Abraham Lincoln spoke at the Wisconsin State Fair in 1859.
Lincoln slept on a cot at the end of an office counter with a screen for a wall because his train arrived in Milwaukee after midnight and the room reserved for him had been given to someone else. Lincoln handled the situation well and said, “I shall sleep like a top.”
In his speech he asked, “How can labor and education be the most satisfactorily combined?” it was thought that the two were incompatible. He also spoke of interconnectedness of farmers, merchants, and other businesses.
The state fair has been going on since 1851.
In the early days it was sponsored by the State Agricultural Society. It and was started to showcase the state’s advances in agricultural machinery and products.
The State Fair was cancelled in 1861, 1862, and 1863 because of The Civil War.
It was also cancelled in 1893 when the World’s Columbian Exposition was held in Chicago and in 1945 by request of the U.S. Office of War Transportation because of WWII.
The State fair has been held in West Allis since 1892.
The first State Fair was held in Janesville in 1851 and was held in other locations around the state until it found a permanent home where it is held now, in West Allis.
The Milwaukee Mile is the oldest continuously-operated motor racing circuit in the world.
The one mile-long track opened in 1903.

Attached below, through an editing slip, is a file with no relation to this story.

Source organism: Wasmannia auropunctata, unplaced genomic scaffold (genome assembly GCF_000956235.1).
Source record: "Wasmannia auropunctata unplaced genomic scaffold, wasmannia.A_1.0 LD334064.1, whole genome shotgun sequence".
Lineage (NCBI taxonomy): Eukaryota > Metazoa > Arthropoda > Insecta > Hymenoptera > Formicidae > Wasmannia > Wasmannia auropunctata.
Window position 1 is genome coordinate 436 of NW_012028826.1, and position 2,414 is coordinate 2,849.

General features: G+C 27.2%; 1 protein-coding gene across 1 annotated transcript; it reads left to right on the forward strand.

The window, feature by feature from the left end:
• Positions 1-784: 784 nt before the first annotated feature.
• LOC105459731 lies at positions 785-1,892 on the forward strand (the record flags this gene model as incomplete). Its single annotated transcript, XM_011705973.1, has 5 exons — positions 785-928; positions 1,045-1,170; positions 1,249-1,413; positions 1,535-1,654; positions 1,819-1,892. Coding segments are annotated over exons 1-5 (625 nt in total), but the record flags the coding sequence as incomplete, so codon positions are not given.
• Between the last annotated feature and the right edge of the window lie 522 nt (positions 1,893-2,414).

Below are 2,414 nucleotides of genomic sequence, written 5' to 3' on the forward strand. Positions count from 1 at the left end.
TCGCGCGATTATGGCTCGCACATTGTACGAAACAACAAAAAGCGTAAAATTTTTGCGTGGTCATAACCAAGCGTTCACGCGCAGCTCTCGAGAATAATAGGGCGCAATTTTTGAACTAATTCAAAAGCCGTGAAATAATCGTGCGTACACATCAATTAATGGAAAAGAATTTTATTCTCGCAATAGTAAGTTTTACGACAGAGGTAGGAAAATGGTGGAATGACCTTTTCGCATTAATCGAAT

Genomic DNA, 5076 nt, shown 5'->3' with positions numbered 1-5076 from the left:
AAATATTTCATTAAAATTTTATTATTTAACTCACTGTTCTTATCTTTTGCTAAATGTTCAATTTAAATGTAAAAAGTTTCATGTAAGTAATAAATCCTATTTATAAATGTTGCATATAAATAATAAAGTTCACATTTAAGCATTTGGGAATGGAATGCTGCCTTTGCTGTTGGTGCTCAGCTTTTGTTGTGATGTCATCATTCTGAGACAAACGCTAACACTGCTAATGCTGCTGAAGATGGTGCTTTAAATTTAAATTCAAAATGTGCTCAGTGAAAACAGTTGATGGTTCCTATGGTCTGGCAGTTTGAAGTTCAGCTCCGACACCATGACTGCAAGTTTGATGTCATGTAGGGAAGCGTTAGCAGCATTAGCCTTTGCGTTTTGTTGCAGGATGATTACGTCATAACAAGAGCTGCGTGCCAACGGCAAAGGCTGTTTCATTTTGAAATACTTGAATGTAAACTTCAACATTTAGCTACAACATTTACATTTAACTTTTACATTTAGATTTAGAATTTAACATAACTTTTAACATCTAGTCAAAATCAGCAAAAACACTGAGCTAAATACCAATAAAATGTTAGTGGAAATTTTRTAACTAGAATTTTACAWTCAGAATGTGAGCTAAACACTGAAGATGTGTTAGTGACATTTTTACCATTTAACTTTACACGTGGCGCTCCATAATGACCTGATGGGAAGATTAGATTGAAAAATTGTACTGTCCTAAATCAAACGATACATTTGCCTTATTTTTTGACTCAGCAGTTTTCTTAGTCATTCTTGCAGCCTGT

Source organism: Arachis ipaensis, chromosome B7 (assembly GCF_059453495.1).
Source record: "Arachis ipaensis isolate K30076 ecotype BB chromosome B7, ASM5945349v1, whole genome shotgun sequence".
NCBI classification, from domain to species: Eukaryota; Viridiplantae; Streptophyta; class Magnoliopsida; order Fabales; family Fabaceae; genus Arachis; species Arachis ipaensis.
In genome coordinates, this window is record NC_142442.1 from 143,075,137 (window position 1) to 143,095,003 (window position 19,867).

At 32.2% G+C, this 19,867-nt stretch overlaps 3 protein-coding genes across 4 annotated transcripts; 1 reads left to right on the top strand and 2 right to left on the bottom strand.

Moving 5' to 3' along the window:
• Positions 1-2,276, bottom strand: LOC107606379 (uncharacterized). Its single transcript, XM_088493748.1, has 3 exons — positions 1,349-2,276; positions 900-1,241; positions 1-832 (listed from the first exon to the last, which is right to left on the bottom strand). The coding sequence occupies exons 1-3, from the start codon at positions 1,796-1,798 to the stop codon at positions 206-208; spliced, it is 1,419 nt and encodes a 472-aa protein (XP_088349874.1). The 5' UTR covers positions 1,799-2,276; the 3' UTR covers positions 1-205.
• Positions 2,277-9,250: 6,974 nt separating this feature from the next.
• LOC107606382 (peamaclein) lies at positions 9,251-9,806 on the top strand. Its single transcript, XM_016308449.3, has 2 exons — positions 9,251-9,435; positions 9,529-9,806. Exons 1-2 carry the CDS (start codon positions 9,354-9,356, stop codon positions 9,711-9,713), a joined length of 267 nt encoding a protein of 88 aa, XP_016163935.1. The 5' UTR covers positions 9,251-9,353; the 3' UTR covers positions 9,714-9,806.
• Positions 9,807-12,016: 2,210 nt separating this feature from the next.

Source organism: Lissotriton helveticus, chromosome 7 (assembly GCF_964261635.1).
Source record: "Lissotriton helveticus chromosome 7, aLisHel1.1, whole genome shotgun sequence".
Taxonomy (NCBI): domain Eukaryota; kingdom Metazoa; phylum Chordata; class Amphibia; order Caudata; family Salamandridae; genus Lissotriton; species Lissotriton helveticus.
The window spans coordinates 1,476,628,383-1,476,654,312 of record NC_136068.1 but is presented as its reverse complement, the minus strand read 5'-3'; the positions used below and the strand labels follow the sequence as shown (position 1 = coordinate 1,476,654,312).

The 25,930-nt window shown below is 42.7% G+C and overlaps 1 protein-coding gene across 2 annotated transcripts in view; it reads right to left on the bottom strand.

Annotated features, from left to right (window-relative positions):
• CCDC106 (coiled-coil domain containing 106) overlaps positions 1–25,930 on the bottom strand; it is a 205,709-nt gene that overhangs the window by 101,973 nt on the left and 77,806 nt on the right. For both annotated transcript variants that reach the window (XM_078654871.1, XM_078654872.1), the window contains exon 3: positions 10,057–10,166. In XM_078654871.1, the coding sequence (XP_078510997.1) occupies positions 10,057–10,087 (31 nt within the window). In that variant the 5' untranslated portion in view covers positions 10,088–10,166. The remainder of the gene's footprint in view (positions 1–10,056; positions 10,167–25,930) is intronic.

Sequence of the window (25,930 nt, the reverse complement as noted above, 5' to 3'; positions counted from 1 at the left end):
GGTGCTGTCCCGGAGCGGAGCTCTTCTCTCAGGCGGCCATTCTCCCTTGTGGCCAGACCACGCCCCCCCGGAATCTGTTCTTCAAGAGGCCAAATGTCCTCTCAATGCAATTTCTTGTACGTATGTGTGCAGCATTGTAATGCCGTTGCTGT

Early State Fairs were primarily about education.
Early fairs were where farmers could learn progressive farming techniques from other farmers and experts.
John Sweet Donald an Assistant Professor of Agricultural Economics held a campaign to get farmers to keep records. He had a jar of marbles and would ask visitors to guess how many marbles were in each jar, then challenge them by asking if this was the same way they kept track of their finances—by guessing.
Multiple presidents have visited the Wisconsin State Fair.
In addition to Lincoln, who spoke before he was elected president, President Rutherford B. Hayes visited when the fair was held at Camp Randall in Madison in 1878. President Howard Taft visited West Allis for the fair in 1909.
Cream Puffs were introduced to the State fair in 1924.
That year, the Fair teamed up with the Wisconsin Bakers Association to create the fair’s glass-windowed Dairy Bakery, designed to promote the use of Wisconsin dairy products. Cream puffs were among 34 products offered and had pulled ahead as a favorite when there was a shortage of whipping cream during World War II.
About 350,000 cream puffs are consumed at the State Fair every year.
The Snowflake logo was launched in 1972 to show that the park is open year round.
A “W” was added to the snowflake design in 2011.
The largest attendance was 1,030,811 in 2014.
Attendance for the first State Fair in 1851 was about 10,000, which, at the time was the largest gathering in state history.